3d Printing COVID-19 Response Webinar Series
3D Printing PPE with MIT Professor Marty Culpepper – April 17th 2020
Full Webinar Video
Manufacturing Critically Needed Medical Supplies: 3d Printing Myths, Sterilization and the Scale of the Opportunity to Help Out
Marty Culpepper, MIT
- Current priorities: how to slow down the burn rate of PPE and how to fill in gaps in supply.
- As the country begins to open throughout the summer, PPE will be needed for more than just professionals. Opportunities will emerge to provide useful products to people on a much broader scale.
- Very few people or entities in the US can fabricate face shields at a meaningful rate.
- Every time someone buys plastic on the supply chain, it takes away plastic from people creating the shields at rates of hundreds of millions per day – which are the people who matter.
- When a nurse or doctor goes into the room with a patient, they need to wear PPE; when they leave, they have to take it off. The need to dispose of PPE immediately after use is the reason for a high burn rate.
- What’s being developed at MIT right now: a Bluetooth stethoscope, making it possible for one person to don PPE and enter a patient’s room, use a stethoscope, and consult with other non-PPE-wearing medical professionals using a Bluetooth connection.
- What’s helpful: any kind of application that does not need to go through the FDA approval process, provides benefit, and has low barriers in terms of getting into hospitals. You should not have to introduce new techniques, and sanitization shouldn’t be hard to manage.
- Want to help? Get into contact with COVID task forces in your state and identify a) what is needed and b) the quantity needed.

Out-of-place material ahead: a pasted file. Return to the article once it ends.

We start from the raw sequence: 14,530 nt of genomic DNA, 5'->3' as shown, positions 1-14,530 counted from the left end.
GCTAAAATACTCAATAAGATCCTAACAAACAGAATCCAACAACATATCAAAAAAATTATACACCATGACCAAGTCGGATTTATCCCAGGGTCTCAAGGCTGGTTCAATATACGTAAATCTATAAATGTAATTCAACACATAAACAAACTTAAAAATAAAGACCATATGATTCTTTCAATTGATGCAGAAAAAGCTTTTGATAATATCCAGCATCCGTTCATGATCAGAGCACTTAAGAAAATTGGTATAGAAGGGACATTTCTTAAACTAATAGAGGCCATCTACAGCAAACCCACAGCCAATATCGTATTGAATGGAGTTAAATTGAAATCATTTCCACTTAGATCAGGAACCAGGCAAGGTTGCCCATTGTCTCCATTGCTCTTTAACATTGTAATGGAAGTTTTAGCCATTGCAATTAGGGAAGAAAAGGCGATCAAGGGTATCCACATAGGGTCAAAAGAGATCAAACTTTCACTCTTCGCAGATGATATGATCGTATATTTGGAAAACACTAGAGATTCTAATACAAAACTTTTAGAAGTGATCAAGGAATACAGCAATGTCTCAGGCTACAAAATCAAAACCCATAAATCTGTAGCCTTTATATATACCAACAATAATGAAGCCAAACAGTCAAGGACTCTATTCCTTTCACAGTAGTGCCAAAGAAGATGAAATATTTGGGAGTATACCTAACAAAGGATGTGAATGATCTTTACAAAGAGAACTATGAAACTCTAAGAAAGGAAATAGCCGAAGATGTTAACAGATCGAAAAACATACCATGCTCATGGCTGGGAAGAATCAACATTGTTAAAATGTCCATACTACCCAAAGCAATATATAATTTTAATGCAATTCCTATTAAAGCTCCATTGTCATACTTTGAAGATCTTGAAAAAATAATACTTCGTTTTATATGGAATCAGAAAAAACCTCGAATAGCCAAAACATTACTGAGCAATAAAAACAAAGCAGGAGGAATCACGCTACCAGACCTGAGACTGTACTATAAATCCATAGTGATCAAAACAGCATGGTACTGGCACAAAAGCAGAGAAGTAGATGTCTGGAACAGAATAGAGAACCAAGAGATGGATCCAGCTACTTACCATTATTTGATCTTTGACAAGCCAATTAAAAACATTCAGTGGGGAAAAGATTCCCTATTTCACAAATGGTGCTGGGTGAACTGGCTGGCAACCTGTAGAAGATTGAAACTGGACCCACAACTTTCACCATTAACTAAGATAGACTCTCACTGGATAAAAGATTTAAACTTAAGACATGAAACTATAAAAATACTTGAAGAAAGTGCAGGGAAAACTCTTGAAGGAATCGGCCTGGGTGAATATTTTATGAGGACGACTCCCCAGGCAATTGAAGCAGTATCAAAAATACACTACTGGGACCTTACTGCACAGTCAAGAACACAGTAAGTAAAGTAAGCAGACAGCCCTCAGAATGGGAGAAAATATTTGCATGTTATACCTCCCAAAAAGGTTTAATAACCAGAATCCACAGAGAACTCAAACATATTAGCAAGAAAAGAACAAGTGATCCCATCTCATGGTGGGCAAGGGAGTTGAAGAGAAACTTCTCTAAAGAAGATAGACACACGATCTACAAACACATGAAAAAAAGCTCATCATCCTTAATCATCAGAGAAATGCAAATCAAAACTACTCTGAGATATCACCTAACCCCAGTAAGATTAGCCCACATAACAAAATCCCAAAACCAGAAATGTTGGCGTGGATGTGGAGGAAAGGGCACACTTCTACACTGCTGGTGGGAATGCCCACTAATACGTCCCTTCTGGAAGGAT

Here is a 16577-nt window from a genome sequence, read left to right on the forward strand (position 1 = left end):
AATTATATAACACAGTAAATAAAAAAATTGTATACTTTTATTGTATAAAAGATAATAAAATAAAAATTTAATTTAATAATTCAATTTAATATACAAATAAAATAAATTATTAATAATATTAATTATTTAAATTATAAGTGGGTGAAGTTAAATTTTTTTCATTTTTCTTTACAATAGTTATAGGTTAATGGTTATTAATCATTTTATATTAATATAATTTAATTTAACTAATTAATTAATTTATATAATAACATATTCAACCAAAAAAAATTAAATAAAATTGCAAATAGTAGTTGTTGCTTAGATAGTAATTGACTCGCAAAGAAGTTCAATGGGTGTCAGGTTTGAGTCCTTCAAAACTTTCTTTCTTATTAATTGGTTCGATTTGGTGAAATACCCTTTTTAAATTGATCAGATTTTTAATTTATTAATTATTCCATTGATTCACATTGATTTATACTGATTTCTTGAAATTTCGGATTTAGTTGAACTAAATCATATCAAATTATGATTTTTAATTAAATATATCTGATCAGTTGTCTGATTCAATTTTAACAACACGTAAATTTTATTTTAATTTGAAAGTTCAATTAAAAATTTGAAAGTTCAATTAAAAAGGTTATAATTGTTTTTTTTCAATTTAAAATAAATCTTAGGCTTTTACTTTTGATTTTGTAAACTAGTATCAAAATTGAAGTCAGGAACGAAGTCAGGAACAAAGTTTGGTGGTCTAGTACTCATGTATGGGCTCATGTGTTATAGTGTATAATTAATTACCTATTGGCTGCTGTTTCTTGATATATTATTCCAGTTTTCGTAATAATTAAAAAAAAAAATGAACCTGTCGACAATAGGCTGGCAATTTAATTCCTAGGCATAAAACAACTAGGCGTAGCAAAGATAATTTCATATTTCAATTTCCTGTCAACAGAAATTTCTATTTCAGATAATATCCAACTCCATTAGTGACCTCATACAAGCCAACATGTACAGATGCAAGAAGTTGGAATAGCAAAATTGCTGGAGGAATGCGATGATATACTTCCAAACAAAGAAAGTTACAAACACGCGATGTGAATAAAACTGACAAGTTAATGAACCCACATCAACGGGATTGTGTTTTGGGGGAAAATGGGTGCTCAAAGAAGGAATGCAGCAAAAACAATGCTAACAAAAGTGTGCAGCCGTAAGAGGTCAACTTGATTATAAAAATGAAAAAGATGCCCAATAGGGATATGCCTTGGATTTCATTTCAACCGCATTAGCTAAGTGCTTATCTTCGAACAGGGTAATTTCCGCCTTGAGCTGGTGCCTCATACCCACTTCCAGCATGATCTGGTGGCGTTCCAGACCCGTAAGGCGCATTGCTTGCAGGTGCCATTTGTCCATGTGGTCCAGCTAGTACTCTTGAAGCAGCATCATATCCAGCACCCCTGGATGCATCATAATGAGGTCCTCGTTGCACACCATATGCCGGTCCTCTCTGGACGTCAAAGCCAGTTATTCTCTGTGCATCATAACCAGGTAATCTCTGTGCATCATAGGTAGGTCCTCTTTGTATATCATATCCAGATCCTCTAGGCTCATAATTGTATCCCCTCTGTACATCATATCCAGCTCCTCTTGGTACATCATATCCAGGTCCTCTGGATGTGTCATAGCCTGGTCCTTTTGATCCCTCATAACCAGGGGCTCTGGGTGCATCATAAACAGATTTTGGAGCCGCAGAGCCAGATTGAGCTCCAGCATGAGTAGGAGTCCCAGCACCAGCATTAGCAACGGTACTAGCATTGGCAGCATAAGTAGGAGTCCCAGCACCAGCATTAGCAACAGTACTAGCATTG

- Two kinds of PPE are floating around right now, making all types of PPE useless – one kind looks like it’s supposed to work; the other kind does work.
- If you procure a design, you must also have the ability to get your design tested out by clinical people. Consider starting out with your local EMS and moving up the chain.
- Some hospitals will pay for these products; often, funding is donation-based; otherwise, FEMA and state equivalents pay for them.
- MIT face shields were designed to be disposable and not reused. It is not recommended to reuse them even after wiping them down.
- There are lots of good masks sitting around unused because it’s difficult to tell a real one from a counterfeit. The filter media used differentiates a useable mask from a non-useable one.
- If your company has PPE that can be donated, ensure it is in unopened, professionally-approved packaging and find a way to donate it to hospitals – e.g. a local entity handling donations or local government who can take care of the donations.
- Do not apply 3D-printed products directly to human skin.
- If there’s a way of protecting products – a 3D-printed structure that should be covered with a non-contaminating surface – this would be beneficial, but you should talk to hospitals before designing and manufacturing it.
- The efficacy of 3D printing depends on the material used, if there are enough products available, and if clinical people are able to use it.
- Contact somebody local to you and see what they need. If people have engineering skill and the ability to integrate clinical skill and connect with those who know what’s needed, they can embark on that process independently.
- Every minute that’s not well-spent is impacting lives that can be saved.